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Keith v. Degeorgis

United States District Court, District of South Carolina

April 7, 2015

Trovon Keith, Plaintiff,
v.
Captain Degeorgis; Officer Morgan; Larry Cartledge; Florence Mauney; Rhonda Abston; Sergeant J. Fish; Lieutenant Church; Lieutenant Robertson; Lindsey Harris; Captain Miller; Major Early; Amy Enloe; Sergeant Blackburn; Lieutenant Arrowood; and Sergeant J. Palmer, Defendants.

ORDER

Shiva V. Hodges United States Magistrate Judge

Trovon Keith (“Plaintiff”), proceeding pro se and in forma pauperis, filed this action pursuant to 42 U.S.C. § 1983, alleging violations of his constitutional rights while incarcerated at Perry Correctional Institution. This matter comes before the court on the following motions of Plaintiff: (1) motion for a protective order [ECF No. 58]; (2) motion to amend the scheduling order [ECF No. 72]; and (3) motion for reconsideration [ECF No. 74]. All pretrial proceedings in this case were referred to the undersigned pursuant to the provisions of 28 U.S.C. § 636(b)(1)(B) and Local Civil Rule 73.02(B)(2)(d) (D.S.C.).

I. Motion for Protective Order

Plaintiff claims that he was moved to a new cell assignment by Captain Rhonda Abston in retaliation for his having named her as a defendant in multiple lawsuits. [ECF No. 58]. He claims that his new cell smelled of feces, that large portions of the wall were covered with feces, and that holes around the back window of the cell allow for insects to enter the cell. Id. Plaintiff alleges that his mental health counselors are not allowed to walk to his new cell and that the new cell assignment is causing him mental problems. Id. Defendants deny Plaintiff’s allegations. [ECF No. 65].

Plaintiffs motion must be denied, as the courts do not typically interfere with prison housing assignments. Hayes v. Thompson, 726 F.2d 1015, 1016-17 & n.1 (4th Cir. 1984). Decisions relating to the day-to-day operation of prisons are entrusted to the officials of the particular institution or correctional system. See Wetzel v. Edwards, 635 F.2d 283, 288 (4th Cir. 1980) (discussing the complexities of running a penal institution and the reluctance of federal courts to interfere in the problems of prison administration). To the extent Plaintiff has complaints about the walls of his cell being covered in feces or any other alleged condition of confinement, he must first exhaust his administrative remedies.

II. Motion to Amend the Scheduling Order

Plaintiff filed a motion to amend the scheduling order on December 3, 2014, seeking additional time to conduct discovery from defendants Arrowood and Palmer (“New Defendants”), who were added pursuant to Plaintiff’s second amended complaint filed on August 19, 2014. [ECF No. 72]. Plaintiff has not provided any explanation for his delay in requesting an extension or what discovery he believes he needs from New Defendants. Such an extension at this time would prejudice defendants, who collectively filed a motion for summary judgment on October 20, 2014. Additionally, Plaintiff’s allegations against New Defendants are nearly identical to those against several other defendants and Plaintiff has failed to show how he would be prejudiced if he is not able to obtain discovery from New Defendants. Therefore, Plaintiff’s motion for an amended scheduling order is denied.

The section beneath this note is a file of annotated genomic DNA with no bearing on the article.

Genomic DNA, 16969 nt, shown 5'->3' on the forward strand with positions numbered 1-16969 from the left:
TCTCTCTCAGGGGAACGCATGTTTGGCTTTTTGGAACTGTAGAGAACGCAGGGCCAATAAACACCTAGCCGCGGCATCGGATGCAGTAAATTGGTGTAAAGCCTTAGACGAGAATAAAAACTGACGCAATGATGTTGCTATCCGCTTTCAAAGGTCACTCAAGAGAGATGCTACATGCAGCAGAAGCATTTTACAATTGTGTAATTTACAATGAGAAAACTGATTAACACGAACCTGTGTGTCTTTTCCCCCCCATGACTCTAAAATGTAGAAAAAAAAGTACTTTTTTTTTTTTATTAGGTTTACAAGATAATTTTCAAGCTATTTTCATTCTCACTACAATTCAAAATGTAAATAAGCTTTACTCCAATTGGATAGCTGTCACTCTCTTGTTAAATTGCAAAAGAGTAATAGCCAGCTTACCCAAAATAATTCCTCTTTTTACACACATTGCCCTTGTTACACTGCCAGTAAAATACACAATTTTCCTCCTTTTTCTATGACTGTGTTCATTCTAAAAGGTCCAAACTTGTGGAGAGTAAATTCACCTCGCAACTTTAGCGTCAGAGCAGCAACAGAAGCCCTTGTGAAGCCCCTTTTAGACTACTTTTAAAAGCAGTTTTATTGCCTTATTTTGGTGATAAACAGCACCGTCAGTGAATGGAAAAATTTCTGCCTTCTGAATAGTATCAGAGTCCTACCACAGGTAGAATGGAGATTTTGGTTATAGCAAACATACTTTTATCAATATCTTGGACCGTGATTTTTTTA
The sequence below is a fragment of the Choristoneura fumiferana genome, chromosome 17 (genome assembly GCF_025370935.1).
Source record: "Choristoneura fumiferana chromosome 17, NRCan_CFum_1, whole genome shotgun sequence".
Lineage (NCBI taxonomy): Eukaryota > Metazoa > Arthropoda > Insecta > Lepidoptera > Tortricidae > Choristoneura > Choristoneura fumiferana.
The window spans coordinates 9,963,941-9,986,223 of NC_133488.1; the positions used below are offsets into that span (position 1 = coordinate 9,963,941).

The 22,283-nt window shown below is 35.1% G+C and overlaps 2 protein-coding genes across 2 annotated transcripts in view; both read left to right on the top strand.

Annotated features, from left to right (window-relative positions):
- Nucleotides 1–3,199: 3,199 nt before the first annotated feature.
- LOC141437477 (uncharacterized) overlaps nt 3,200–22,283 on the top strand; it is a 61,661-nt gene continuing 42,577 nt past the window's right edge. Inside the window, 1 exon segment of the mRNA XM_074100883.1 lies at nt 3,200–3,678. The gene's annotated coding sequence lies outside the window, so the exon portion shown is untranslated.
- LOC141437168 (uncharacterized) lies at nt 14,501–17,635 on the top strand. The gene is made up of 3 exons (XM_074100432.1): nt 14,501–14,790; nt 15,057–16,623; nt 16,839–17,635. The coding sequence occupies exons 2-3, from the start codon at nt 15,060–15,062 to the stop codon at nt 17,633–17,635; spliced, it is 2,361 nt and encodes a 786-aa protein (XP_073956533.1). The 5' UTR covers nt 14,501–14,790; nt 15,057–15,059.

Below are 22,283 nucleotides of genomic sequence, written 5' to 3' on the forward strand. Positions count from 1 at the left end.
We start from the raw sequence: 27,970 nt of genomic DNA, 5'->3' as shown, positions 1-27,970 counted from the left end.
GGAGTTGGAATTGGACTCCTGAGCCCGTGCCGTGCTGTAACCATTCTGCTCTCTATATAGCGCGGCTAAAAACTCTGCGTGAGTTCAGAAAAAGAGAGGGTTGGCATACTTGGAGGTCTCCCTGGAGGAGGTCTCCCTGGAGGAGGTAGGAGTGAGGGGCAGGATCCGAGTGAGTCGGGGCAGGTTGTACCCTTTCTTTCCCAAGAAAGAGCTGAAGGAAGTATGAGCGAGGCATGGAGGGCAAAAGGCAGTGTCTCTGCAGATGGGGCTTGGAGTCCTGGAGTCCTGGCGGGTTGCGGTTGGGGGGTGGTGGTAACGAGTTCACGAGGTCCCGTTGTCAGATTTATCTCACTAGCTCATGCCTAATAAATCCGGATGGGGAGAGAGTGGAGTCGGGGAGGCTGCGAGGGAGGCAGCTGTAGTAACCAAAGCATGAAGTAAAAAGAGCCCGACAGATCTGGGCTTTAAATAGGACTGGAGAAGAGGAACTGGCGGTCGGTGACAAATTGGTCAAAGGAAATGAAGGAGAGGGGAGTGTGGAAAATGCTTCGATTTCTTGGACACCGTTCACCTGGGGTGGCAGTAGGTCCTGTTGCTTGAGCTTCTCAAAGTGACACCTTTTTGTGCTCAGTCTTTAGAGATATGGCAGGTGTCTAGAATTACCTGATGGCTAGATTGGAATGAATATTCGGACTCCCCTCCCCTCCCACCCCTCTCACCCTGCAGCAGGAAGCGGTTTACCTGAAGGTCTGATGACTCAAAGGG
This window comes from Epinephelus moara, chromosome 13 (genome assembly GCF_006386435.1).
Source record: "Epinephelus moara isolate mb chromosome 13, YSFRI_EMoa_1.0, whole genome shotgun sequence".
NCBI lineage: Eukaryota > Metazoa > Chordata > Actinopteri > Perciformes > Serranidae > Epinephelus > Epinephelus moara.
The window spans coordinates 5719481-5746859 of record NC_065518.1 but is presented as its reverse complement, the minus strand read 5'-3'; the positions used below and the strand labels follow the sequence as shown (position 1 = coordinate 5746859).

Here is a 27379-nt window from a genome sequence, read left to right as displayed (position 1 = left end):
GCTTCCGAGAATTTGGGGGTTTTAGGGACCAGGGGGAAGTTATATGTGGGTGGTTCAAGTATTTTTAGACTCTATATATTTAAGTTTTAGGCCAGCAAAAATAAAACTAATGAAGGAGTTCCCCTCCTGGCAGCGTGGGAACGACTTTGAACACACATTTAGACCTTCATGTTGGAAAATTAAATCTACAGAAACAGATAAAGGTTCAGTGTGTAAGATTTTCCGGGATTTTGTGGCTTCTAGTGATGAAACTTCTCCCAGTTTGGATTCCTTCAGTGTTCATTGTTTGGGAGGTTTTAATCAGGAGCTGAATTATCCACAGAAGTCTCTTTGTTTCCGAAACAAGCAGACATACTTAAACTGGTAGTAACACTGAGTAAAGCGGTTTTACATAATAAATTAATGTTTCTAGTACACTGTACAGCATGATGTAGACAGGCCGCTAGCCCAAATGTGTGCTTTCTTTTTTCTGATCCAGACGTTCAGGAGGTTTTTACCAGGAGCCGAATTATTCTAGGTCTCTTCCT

III. Motion for Reconsideration

In his motion for reconsideration, Plaintiff argues that the court improperly denied as moot his motion to compel discovery responses after defense counsel filed a response indicating that they had served the discovery responses. [ECF No. 74]. Plaintiff indicates that he received responses to his interrogatories, but did not receive responses to his requests for production. Id.

At the time of the court’s ruling on the motion to compel, defense counsel indicated that they had served discovery responses. [ECF No. 69]. Therefore, it was not necessary for the court to determine the substance of the motion to compel, such as whether it was timely filed. In light of Plaintiff’s representation that he never received responses to his requests for production [ECF No. 67], the undersigned will address the underlying merits of his motion to compel [ECF No. 66].

Plaintiff states that he served the discovery requests on September 22, 2014. [ECF No. 66]. The deadline for the expiration of discovery was July 21, 2014. [ECF No. 21]. Therefore, Plaintiff’s discovery requests were untimely. Although Plaintiff argues that he needed additional time for discovery on New Defendants, he provides no explanation of what documents he needed from New Defendants. As noted above, Plaintiff’s allegations against New Defendants are almost identical to several of the defendants who Plaintiff previously served with discovery requests. Therefore, Plaintiff’s motion to reconsider or alter the undersigned’s denial of Plaintiff’s motion to compel is denied.

IV. Conclusion

For the foregoing reason, the undersigned denies the following motions of Plaintiff: (1) motion for a protective order [ECF No. 58]; (2) motion to amend the scheduling order [ECF No. 72]; and (3) motion for reconsideration [ECF No. 74].

IT IS SO ORDERED.


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